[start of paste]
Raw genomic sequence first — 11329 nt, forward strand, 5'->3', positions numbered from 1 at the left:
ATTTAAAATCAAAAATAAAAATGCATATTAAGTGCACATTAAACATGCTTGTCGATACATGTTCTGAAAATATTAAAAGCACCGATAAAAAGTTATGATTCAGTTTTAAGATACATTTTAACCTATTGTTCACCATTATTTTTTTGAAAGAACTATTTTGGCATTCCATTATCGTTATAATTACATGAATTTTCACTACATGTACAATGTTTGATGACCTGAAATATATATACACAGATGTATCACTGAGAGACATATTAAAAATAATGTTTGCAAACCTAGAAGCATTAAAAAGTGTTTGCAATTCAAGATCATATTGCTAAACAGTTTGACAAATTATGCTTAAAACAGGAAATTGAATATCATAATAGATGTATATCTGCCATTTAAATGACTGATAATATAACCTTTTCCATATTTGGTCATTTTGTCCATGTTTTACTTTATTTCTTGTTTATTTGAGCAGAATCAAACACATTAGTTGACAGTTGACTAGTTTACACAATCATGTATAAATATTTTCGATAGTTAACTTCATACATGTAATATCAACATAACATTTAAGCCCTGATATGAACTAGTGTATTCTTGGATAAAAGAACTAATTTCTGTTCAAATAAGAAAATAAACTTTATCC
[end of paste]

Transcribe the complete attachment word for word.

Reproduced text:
Raw genomic sequence first — 11329 nt, forward strand, 5'->3', positions numbered from 1 at the left:
ATTTAAAATCAAAAATAAAAATGCATATTAAGTGCACATTAAACATGCTTGTCGATACATGTTCTGAAAATATTAAAAGCACCGATAAAAAGTTATGATTCAGTTTTAAGATACATTTTAACCTATTGTTCACCATTATTTTTTTGAAAGAACTATTTTGGCATTCCATTATCGTTATAATTACATGAATTTTCACTACATGTACAATGTTTGATGACCTGAAATATATATACACAGATGTATCACTGAGAGACATATTAAAAATAATGTTTGCAAACCTAGAAGCATTAAAAAGTGTTTGCAATTCAAGATCATATTGCTAAACAGTTTGACAAATTATGCTTAAAACAGGAAATTGAATATCATAATAGATGTATATCTGCCATTTAAATGACTGATAATATAACCTTTTCCATATTTGGTCATTTTGTCCATGTTTTACTTTATTTCTTGTTTATTTGAGCAGAATCAAACACATTAGTTGACAGTTGACTAGTTTACACAATCATGTATAAATATTTTCGATAGTTAACTTCATACATGTAATATCAACATAACATTTAAGCCCTGATATGAACTAGTGTATTCTTGGATAAAAGAACTAATTTCTGTTCAAATAAGAAAATAAACTTTATCC